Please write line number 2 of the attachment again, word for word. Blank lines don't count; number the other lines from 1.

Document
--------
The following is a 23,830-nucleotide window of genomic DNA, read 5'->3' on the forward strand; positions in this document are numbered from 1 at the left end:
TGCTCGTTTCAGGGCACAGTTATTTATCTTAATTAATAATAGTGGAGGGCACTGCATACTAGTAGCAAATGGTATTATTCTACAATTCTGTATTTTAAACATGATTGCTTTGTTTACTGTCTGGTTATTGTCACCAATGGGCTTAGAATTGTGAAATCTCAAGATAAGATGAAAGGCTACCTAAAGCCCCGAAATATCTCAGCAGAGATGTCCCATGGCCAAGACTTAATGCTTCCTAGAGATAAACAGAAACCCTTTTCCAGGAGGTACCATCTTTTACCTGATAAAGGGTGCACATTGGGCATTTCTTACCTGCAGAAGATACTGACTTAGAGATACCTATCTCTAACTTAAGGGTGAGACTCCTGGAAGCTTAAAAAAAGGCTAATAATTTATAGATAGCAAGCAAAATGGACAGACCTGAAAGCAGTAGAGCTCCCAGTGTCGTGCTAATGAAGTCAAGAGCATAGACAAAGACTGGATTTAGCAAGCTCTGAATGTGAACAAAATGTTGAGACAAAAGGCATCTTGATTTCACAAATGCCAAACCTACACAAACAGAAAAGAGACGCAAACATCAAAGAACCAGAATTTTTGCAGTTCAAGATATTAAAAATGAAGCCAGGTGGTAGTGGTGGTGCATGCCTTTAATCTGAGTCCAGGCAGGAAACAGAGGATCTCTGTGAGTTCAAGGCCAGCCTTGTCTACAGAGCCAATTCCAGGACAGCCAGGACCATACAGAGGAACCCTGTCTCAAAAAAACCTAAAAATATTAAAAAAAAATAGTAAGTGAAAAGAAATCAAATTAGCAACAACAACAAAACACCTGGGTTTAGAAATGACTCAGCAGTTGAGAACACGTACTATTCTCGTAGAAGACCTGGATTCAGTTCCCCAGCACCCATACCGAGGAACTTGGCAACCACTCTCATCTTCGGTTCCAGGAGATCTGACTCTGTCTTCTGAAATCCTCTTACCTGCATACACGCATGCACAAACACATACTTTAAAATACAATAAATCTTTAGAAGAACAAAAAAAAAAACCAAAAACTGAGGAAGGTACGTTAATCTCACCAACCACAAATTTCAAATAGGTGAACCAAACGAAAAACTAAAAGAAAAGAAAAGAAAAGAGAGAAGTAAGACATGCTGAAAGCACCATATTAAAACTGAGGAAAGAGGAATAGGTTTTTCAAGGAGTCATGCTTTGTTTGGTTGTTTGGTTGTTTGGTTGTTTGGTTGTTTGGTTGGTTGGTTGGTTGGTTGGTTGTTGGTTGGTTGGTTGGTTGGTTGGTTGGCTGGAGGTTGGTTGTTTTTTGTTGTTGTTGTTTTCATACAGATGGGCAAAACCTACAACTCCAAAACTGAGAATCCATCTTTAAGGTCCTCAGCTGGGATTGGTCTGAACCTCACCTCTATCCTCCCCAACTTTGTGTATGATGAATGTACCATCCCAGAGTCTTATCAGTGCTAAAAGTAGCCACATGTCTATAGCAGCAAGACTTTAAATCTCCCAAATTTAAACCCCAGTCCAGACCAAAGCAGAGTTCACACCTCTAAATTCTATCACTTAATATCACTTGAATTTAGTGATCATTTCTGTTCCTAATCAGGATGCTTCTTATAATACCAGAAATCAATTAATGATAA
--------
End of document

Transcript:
TGCTCGTTTCAGGGCACAGTTATTTATCTTAATTAATAATAGTGGAGGGCACTGCATACTAGTAGCAAATGGTATTATTCTACAATTCTGTATTTTAAACATGATTGCTTTGTTTACTGTCTGGTTATTGTCACCAATGGGCTTAGAATTGTGAAATCTCAAGATAAGATGAAAGGCTACCTAAAGCCCCGAAATATCTCAGCAGAGATGTCCCATGGCCAAGACTTAATGCTTCCTAGAGATAAACAGAAACCCTTTTCCAGGAGGTACCATCTTTTACCTGATAAAGGGTGCACATTGGGCATTTCTTACCTGCAGAAGATACTGACTTAGAGATACCTATCTCTAACTTAAGGGTGAGACTCCTGGAAGCTTAAAAAAAGGCTAATAATTTATAGATAGCAAGCAAAATGGACAGACCTGAAAGCAGTAGAGCTCCCAGTGTCGTGCTAATGAAGTCAAGAGCATAGACAAAGACTGGATTTAGCAAGCTCTGAATGTGAACAAAATGTTGAGACAAAAGGCATCTTGATTTCACAAATGCCAAACCTACACAAACAGAAAAGAGACGCAAACATCAAAGAACCAGAATTTTTGCAGTTCAAGATATTAAAAATGAAGCCAGGTGGTAGTGGTGGTGCATGCCTTTAATCTGAGTCCAGGCAGGAAACAGAGGATCTCTGTGAGTTCAAGGCCAGCCTTGTCTACAGAGCCAATTCCAGGACAGCCAGGACCATACAGAGGAACCCTGTCTCAAAAAAACCTAAAAATATTAAAAAAAAATAGTAAGTGAAAAGAAATCAAATTAGCAACAACAACAAAACACCTGGGTTTAGAAATGACTCAGCAGTTGAGAACACGTACTATTCTCGTAGAAGACCTGGATTCAGTTCCCCAGCACCCATACCGAGGAACTTGGCAACCACTCTCATCTTCGGTTCCAGGAGATCTGACTCTGTCTTCTGAAATCCTCTTACCTGCATACACGCATGCACAAACACATACTTTAAAATACAATAAATCTTTAGAAGAACAAAAAAAAAAACCAAAAACTGAGGAAGGTACGTTAATCTCACCAACCACAAATTTCAAATAGGTGAACCAAACGAAAAACTAAAAGAAAAGAAAAGAAAAGAGAGAAGTAAGACATGCTGAAAGCACCATATTAAAACTGAGGAAAGAGGAATAGGTTTTTCAAGGAGTCATGCTTTGTTTGGTTGTTTGGTTGTTTGGTTGTTTGGTTGTTTGGTTGGTTGGTTGGTTGGTTGGTTGTTGGTTGGTTGGTTGGTTGGTTGGTTGGCTGGAGGTTGGTTGTTTTTTGTTGTTGTTGTTTTCATACAGATGGGCAAAACCTACAACTCCAAAACTGAGAATCCATCTTTAAGGTCCTCAGCTGGGATTGGTCTGAACCTCACCTCTATCCTCCCCAACTTTGTGTATGATGAATGTACCATCCCAGAGTCTTATCAGTGCTAAAAGTAGCCACATGTCTATAGCAGCAAGACTTTAAATCTCCCAAATTTAAACCCCAGTCCAGACCAAAGCAGAGTTCACACCTCTAAATTCTATCACTTAATATCACTTGAATTTAGTGATCATTTCTGTTCCTAATCAGGATGCTTCTTATAATACCAGAAATCAATTAATGATAA